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Individual trajectories of substance use in lesbian, gay and bisexual youth and heterosexual youth.
Addiction. 2009 Jun; 104(6):974-81.A

Abstract

AIMS

Several decades of research have shown that lesbian, gay and bisexual (LGB) adults are at high risk for substance use and substance use disorders, and a recent meta-analysis shows that these disparities most probably begin in adolescence; however, no studies to date have examined longitudinal growth in substance use in LGB youth and heterosexual youth to determine if they follow different trajectories into young adulthood. The primary aims of this paper were to estimate individual trajectories of substance use in youth and examine differences between self-identified LGB and heterosexual subsamples.

METHOD

A school-based, longitudinal study of health-related behaviors of adolescents and their outcomes in young adulthood was used to test our hypotheses (The National Longitudinal Study of Adolescent Health). Participants were included if they were interviewed at all three waves and were not missing information regarding self-identified sexual orientation (n = 10,670).

RESULTS

Latent curve models (LCMs) showed that LGB identity was associated significantly with individual variability in substance use intercepts and slopes, above and beyond age, race and gender. Self-identified LGB youth reported higher initial rates of substance use and on average their substance use increased over time more rapidly than did substance use by heterosexual youth. Two other indicators of sexual orientation (same-sex romantic attraction and same-sex sexual behavior) were also associated with substance use trajectories, and differential results were found for youth who identified as 'mostly heterosexual' and bisexual compared with youth who identified as completely heterosexual or homosexual.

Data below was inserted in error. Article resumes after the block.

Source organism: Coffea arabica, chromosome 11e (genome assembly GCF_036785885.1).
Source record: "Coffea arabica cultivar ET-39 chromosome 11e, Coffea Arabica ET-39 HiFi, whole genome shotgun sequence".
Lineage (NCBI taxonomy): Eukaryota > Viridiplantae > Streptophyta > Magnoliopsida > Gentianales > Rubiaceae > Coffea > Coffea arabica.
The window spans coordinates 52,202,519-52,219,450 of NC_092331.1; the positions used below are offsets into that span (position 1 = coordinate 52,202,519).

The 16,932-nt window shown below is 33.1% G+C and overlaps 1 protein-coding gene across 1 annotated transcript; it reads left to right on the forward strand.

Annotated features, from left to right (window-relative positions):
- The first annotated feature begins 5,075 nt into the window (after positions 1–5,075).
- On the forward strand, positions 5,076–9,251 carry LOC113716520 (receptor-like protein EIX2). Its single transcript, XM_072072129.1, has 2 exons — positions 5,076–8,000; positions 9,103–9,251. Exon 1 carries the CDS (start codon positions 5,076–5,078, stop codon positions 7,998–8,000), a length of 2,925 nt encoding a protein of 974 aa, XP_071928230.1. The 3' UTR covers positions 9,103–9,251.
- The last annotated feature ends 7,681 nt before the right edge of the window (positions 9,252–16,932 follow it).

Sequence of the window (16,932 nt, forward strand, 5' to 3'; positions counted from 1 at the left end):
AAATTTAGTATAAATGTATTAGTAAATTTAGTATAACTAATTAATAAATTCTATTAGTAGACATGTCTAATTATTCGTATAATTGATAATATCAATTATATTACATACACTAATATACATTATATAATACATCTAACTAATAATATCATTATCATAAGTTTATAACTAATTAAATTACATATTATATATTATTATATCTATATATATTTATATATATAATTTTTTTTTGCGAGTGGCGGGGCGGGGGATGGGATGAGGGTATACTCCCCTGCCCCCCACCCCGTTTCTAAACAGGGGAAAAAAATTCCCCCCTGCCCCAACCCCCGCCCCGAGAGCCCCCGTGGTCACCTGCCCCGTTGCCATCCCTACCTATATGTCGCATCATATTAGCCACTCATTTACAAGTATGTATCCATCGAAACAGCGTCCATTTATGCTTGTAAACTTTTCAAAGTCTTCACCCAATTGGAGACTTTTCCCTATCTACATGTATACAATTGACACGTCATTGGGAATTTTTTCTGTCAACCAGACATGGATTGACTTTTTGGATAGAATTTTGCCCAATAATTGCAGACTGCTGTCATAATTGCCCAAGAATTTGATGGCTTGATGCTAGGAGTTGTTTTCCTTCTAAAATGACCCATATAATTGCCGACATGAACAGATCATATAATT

CONCLUSIONS

Sexual orientation is an important risk marker for growth in adolescent substance use, and the disparity between LGB and heterosexual adolescents increases as they transition into young adulthood. More research is needed in order to examine: causal mechanisms, protective factors, important age-related trends (using a cohort-sequential design), the influence of gay-related developmental milestones, curvilinear effects over time and long-term health outcomes.

Authors+Show Affiliations

Department of Psychiatry, University of Pittsburgh School of Medicine, Pittsburgh, PA, USA. marshalmp@upmc.eduNo affiliation info availableNo affiliation info availableNo affiliation info available

Pub Type(s)

Comparative Study
Journal Article
Research Support, N.I.H., Extramural

Language

eng

PubMed ID

19344440

Citation

Marshal, Michael P., et al. "Individual Trajectories of Substance Use in Lesbian, Gay and Bisexual Youth and Heterosexual Youth." Addiction (Abingdon, England), vol. 104, no. 6, 2009, pp. 974-81.
Marshal MP, Friedman MS, Stall R, et al. Individual trajectories of substance use in lesbian, gay and bisexual youth and heterosexual youth. Addiction. 2009;104(6):974-81.